Hi,
A rational number is described as being a fraction where both the numerator and denominator are integers. If this is so, why does my book say that $\displaystyle (\surd3)/3$ is a rational number?
There is a failure to communicate there. At least a failure to translate correctly.
The word rationalize does not mean strictly to make rational in mathematics-speak.
It is considered poor form to have a radical in the denominator.
Therefore instead of $\displaystyle \dfrac{2}{\sqrt{3}}$ we rationalize that number writing it as $\displaystyle \dfrac{2\sqrt{3}}{3}$ by multiplying by $\displaystyle \dfrac{\sqrt{3}}{\sqrt{3}}$.
In other words we make the denominator rational.
Yours is actually a very good question.
Before good calculators and/or CAS it was very difficult to divide by an irrational number (actually it still is in practice).
Consider $\displaystyle \dfrac{1}{\sqrt3}$ over against $\displaystyle \dfrac{\sqrt3}{3}$ which is easier to do by ‘hand’?
They are both equal. But the second is easier to work with.
Hello, webguy!
Edit: Plato beat me to it . . . *sigh*
. . . .But I refuse to delete all this typing . . . so there!
Why is it better to have an irrational number in the numerator
instead of the denominator?
Probably the same reason we prefer positive denominators.
We know that $\displaystyle \frac{2}{3}$ is read "two-thirds".
And $\displaystyle \frac{\text{-}2}{3}$ is read "negative-two thirds".
And $\displaystyle \text{-}\frac{2}{3}$ is read "negative two-thirds".
But how do we read $\displaystyle \frac{2}{\text{-}3}$ ? . . . Maybe "two negative-thirds" ?
Interesting . . . This problem never came up before. .Why?
Because "they" always use positive denominators at the start.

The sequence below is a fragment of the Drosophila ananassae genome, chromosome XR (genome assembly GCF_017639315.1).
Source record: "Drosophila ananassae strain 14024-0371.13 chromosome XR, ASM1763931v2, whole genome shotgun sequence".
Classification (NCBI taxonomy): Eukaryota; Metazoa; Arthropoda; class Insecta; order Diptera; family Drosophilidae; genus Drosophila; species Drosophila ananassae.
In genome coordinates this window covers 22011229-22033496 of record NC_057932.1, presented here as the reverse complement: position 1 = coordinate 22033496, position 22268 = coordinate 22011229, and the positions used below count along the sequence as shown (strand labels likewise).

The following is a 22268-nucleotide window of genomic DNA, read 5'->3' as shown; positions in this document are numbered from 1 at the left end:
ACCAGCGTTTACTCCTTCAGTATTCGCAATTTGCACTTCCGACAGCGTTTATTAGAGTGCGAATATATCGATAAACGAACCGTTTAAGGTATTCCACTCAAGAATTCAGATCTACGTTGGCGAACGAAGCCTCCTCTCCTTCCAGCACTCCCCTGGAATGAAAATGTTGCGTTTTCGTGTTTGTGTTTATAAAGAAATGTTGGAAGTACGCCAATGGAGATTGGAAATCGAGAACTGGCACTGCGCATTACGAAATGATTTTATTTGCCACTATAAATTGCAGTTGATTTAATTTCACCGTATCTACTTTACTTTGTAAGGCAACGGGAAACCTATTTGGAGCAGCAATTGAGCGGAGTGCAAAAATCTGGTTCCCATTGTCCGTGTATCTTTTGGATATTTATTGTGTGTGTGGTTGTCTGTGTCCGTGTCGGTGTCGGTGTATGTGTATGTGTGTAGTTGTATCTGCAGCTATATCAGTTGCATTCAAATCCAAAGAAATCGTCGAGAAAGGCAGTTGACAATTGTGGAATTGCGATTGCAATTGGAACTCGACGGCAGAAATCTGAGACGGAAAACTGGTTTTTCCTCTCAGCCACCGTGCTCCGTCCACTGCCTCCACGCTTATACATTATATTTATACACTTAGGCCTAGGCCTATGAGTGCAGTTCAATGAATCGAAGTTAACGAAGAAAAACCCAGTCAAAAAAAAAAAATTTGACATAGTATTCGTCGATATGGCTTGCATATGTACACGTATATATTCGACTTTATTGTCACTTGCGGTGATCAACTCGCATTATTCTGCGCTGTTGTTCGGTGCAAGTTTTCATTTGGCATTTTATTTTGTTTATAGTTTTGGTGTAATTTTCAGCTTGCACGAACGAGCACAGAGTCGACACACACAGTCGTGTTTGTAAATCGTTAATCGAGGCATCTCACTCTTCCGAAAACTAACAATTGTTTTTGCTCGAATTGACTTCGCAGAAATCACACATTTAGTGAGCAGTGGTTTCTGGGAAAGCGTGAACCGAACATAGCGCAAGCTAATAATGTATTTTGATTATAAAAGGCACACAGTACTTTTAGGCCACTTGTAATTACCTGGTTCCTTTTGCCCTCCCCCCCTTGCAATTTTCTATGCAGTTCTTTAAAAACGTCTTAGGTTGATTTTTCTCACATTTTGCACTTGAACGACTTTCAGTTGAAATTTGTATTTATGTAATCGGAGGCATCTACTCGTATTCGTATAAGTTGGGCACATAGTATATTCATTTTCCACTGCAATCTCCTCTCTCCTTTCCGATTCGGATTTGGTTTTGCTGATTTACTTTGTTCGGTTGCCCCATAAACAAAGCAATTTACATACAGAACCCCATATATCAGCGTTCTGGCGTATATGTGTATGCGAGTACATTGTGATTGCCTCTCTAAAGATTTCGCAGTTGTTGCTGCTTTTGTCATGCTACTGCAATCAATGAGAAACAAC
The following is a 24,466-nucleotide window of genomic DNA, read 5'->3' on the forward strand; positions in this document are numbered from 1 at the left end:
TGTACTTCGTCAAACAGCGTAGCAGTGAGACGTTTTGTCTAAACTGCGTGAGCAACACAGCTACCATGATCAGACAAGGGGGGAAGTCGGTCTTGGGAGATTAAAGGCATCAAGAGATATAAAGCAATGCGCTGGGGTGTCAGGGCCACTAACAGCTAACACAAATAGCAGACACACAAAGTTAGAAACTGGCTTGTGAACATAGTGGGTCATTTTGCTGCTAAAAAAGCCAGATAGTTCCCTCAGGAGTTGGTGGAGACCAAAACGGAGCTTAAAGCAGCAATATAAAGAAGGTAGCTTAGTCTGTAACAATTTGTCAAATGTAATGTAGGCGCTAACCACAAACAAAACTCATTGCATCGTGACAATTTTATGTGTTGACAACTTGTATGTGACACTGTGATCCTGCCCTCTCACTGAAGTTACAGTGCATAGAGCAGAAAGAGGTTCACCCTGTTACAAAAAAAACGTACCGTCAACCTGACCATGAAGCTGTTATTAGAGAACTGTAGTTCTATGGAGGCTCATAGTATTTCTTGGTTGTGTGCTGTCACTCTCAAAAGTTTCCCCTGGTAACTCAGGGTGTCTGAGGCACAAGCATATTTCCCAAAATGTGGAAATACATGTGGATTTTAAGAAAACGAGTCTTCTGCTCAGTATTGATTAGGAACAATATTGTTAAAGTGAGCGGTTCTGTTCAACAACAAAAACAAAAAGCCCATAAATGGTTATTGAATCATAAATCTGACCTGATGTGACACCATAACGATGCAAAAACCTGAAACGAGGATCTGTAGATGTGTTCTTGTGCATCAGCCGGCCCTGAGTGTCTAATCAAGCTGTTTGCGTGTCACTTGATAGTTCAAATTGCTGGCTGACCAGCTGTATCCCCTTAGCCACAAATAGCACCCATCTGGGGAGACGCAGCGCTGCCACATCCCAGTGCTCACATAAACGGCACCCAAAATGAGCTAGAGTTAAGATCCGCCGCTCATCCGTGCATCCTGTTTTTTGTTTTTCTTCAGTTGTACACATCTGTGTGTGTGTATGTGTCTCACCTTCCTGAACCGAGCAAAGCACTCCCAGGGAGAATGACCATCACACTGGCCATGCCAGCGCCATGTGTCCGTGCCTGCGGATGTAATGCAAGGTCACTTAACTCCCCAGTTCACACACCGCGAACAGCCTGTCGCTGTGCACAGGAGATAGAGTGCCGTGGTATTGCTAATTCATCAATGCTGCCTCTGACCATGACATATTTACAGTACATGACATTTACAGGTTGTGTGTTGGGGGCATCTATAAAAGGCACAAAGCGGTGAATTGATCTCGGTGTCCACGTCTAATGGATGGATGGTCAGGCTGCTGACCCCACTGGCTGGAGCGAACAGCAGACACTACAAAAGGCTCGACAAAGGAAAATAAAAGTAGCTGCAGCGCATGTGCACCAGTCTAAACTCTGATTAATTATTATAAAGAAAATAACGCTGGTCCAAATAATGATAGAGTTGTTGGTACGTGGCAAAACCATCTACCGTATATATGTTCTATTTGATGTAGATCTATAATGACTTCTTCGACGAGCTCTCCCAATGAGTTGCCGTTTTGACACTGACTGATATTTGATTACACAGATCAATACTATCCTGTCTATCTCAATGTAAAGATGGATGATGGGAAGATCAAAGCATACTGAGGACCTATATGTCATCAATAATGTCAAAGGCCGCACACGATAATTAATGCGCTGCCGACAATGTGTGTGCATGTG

(And didn't bother to tell us that it's a Rule.)
A bit of trivia . . .
A fraction has three signs: .$\displaystyle \begin{Bmatrix}\text{one in the numerator} \\ \text{one in the denominator} \\ \text{one "out in front"} \end{Bmatrix}$
So that $\displaystyle \dfrac{2}{3}$ is actually: $\displaystyle +\dfrac{+2}{+3}$
We can change any two signs without changing the value of the fraction.
~ ~ ~ ~ ~ ~ ~ ~ ~ ~ ~ ~ ~ ~ ~ ~ ~ ~ ~ ~ ~ ~ ~ ~ ~ ~ ~ ~ ~ ~ ~ ~
Back to the question: Why do we "rationalize" denominators?
The main reason arose back in 1000 B.C. (before calculators).
If we need the value of $\displaystyle \frac{1}{\sqrt{2}}$, we have a lot of work to do!
First, look up $\displaystyle \sqrt{2}$ on a square-root table and get, say, $\displaystyle 1.4142$
Then we must divide: .$\displaystyle 1 \div 1.4142$ . . . a very unplesant task!
It starts like this:
. . $\displaystyle \begin{array}{cccccccc}
&& --&--&--&--&-- \\ 1\;.4\;1\;4\;2 & | & 1 & .0 & 0 & 0 & 0 \end{array}$
We "move the decimal points" and divide:
. . $\displaystyle \begin{array}{cccccccccccccc}
&&&&&&0 & .7 & 0 & 7 & 1 & 1 \\ && --&--&--&--&--&--&--&--&--&-- \\
1.4142 & | & 1 & 0 & 0 & 0 & 0 & .0 & 0 & 0 & 0 & 0 \\
&&& 9 & 8 & 9 & 9 & 4 \\
&& --&--&--&--&--&-- \\
&&&& 1 & 0 & 0 & 6 & 0 & 0 \\
&&&&& 9 & 8 & 9 & 9 & 4 \\
&&&& --&--&--&--&--&-- \\
&&&&&& 1 & 6 & 0 & 6 & 0 \\
&&&&&& 1 & 4 & 1 & 4 & 2 \\
&&&&&&--&--&--&--&-- \\
&&&&&&& 1 & 9 & 1 & 8 & 0 \\
&&&&&&& 1 & 4 & 1 & 4 & 2 \\
&&&&&&& --&--&--&--&-- \\
&&&&&&&&5&0&3&8
\end{array}$
So, to four decimal places, we have: .$\displaystyle \dfrac{1}{\sqrt{2}} \:=\:0.7071$
If rationalize first, we have: .$\displaystyle \dfrac{1}{\sqrt{2}} \:=\:\dfrac{\sqrt{2}}{2}$
And the division looks like this:
. . $\displaystyle \begin{array}{ccccccc}
&& 0 & .7 & 0 & 7 & 1 \\
&&--&--&--&--&-- \\
2 & | & 1 & .4 & 1 & 4 & 2 \\
&& 1 & 4 \\
&& --&-- \\
&&&& 1 & 4 \\
&&&& 1 & 4 \\
&&&& --&-- \\
&&&&&&2 \\
&&&&&& 2 \\
&&&&&& --
\end{array}$
Which way do you prefer?